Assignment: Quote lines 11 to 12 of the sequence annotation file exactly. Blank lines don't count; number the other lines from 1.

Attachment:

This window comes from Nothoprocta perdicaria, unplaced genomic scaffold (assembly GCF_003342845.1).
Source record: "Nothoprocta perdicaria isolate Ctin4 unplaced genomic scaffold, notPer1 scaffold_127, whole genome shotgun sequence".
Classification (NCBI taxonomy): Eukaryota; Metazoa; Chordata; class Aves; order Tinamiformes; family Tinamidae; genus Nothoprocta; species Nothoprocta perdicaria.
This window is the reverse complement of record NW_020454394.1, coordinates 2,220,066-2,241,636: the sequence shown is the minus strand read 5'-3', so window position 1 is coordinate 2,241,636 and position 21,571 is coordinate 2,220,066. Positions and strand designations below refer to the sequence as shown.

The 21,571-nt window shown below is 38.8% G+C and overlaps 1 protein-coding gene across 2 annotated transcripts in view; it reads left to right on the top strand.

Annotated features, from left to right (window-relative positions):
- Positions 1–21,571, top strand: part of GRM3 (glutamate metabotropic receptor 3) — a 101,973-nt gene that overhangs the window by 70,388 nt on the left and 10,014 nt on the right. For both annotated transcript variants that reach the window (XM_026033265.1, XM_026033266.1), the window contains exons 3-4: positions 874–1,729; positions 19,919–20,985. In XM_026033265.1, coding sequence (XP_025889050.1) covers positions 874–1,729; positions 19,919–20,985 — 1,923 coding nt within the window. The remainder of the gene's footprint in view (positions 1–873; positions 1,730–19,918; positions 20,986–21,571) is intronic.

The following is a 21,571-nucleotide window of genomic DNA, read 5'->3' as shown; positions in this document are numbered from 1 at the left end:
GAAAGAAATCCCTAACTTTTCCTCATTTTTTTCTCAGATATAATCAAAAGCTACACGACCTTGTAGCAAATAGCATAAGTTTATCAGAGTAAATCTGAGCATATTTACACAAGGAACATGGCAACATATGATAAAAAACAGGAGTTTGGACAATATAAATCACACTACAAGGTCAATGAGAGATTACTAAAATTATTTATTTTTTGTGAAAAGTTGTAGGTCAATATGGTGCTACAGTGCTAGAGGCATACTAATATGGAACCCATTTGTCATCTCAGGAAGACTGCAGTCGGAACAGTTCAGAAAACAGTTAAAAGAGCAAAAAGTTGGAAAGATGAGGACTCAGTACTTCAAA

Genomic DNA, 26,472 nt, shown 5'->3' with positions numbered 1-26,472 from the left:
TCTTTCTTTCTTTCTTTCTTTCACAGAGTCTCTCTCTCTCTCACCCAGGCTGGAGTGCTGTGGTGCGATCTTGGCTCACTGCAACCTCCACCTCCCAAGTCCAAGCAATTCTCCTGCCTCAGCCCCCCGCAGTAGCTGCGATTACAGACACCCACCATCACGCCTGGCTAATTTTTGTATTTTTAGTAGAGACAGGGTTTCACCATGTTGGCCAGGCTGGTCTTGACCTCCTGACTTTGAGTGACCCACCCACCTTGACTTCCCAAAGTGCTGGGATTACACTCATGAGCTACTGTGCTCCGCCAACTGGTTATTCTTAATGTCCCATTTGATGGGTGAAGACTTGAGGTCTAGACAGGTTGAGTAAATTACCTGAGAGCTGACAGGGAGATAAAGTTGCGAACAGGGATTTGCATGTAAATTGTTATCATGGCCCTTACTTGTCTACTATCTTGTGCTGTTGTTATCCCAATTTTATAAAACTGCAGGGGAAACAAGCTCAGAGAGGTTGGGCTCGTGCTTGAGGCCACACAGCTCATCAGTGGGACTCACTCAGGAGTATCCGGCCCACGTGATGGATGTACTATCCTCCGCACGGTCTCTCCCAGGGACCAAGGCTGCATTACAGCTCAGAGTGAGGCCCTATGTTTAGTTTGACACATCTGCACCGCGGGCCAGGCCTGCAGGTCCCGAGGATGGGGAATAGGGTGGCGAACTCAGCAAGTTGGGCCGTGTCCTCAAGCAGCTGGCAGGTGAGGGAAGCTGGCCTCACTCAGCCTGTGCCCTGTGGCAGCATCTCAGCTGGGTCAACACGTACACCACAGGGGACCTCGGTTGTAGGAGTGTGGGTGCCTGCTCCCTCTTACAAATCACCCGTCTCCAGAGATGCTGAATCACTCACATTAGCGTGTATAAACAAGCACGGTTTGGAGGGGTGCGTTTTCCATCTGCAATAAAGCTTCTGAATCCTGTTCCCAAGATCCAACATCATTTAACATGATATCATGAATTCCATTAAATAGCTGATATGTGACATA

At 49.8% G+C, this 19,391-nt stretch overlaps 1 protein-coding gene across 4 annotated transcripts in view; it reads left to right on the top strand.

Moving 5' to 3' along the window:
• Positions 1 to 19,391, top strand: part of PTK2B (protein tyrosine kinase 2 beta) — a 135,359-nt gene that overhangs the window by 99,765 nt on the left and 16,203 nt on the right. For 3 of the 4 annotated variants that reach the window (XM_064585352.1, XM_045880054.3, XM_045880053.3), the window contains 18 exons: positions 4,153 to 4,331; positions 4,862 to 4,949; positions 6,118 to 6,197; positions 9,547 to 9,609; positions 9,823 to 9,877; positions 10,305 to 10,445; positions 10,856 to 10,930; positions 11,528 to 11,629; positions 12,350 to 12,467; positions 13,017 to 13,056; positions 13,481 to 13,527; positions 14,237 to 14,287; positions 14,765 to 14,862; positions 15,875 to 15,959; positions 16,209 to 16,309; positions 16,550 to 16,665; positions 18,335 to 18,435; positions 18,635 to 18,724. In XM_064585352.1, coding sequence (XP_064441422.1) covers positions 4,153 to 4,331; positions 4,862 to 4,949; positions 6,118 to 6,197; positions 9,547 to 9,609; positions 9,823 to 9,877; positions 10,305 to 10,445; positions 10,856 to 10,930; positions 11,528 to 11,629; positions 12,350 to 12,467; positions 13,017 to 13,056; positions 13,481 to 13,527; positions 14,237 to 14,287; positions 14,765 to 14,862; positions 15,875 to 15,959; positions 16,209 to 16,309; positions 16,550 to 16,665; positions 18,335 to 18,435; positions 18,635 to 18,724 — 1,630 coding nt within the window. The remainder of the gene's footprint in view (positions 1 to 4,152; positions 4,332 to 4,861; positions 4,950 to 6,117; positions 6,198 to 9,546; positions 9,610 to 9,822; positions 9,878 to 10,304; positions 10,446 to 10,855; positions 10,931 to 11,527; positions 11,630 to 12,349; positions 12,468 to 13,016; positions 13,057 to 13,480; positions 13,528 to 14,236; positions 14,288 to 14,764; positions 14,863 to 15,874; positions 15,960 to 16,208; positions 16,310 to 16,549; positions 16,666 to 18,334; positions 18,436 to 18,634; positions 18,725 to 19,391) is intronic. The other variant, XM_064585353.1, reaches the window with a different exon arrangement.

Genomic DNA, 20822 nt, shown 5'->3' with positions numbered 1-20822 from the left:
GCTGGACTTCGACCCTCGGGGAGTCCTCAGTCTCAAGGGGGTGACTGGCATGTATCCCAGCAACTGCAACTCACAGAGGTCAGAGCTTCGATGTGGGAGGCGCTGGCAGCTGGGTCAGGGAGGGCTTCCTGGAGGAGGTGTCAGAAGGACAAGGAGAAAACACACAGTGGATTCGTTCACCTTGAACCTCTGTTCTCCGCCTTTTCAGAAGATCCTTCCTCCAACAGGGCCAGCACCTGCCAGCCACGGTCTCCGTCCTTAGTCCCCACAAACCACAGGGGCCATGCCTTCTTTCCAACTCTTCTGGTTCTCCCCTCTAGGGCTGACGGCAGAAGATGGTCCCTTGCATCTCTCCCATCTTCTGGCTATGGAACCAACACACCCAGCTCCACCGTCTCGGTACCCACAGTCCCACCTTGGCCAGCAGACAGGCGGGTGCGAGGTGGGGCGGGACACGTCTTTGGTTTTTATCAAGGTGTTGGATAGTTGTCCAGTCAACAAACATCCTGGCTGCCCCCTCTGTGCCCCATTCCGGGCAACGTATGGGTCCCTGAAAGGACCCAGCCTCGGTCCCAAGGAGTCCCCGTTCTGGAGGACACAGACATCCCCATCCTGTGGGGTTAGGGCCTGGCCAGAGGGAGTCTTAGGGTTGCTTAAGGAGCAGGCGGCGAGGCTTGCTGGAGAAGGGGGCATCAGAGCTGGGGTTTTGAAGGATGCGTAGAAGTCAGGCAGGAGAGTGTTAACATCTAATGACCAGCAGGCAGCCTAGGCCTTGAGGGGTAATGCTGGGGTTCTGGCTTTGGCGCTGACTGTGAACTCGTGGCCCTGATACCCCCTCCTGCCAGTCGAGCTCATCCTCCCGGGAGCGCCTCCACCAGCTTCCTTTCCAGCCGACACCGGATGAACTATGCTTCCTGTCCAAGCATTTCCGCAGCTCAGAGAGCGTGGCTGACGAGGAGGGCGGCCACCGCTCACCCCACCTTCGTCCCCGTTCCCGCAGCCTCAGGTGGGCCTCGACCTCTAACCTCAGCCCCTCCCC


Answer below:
TCTTTCTTTCTTTCTTTCTTTCACAGAGTCTCTCTCTCTCTCACCCAGGCTGGAGTGCTGTGGTGCGATCTTGGCTCACTGCAACCTCCACCTCCCAAGTCCAAGCAATTCTCCTGCCTCAGCCCCCCGCAGTAGCTGCGATTACAGACACCCACCATCACGCCTGGCTAATTTTTGTATTTTTAGTAGAGACAGGGTTTCACCATGTTGGCCAGGCTGGTCTTGACCTCCTGACTTTGAGTGACCCACCCACCTTGACTTCCCAAAGTGCTGGGATTACACTCATGAGCTACTGTGCTCCGCCAACTGGTTATTCTTAATGTCCCATTTGATGGGTGAAGACTTGAGGTCTAGACAGGTTGAGTAAATTACCTGAGAGCTGACAGGGAGATAAAGTTGCGAACAGGGATTTGCATGTAAATTGTTATCATGGCCCTTACTTGTCTACTATCTTGTGCTGTTGTTATCCCAATTTTATAAAACTGCAGGGGAAACAAGCTCAGAGAGGTTGGGCTCGTGCTTGAGGCCACACAGCTCATCAGTGGGACTCACTCAGGAGTATCCGGCCCACGTGATGGATGTACTATCCTCCGCACGGTCTCTCCCAGGGACCAAGGCTGCATTACAGCTCAGAGTGAGGCCCTATGTTTAGTTTGACACATCTGCACCGCGGGCCAGGCCTGCAGGTCCCGAGGATGGGGAATAGGGTGGCGAACTCAGCAAGTTGGGCCGTGTCCTCAAGCAGCTGGCAGGTGAGGGAAGCTGGCCTCACTCAGCCTGTGCCCTGTGGCAGCATCTCAGCTGGGTCAACACGTACACCACAGGGGACCTCGGTTGTAGGAGTGTGGGTGCCTGCTCCCTCTTACAAATCACCCGTCTCCAGAGATGCTGAATCACTCACATTAGCGTGTATAAACAAGCACGGTTTGGAGGGGTGCGTTTTCCATCTGCAATAAAGCTTCTGAATCCTGTTCCCAAGATCCAACATCATTTAACATGATATCATGAATTCCATTAAATAGCTGATATGTGACATA

At 49.8% G+C, this 19,391-nt stretch overlaps 1 protein-coding gene across 4 annotated transcripts in view; it reads left to right on the top strand.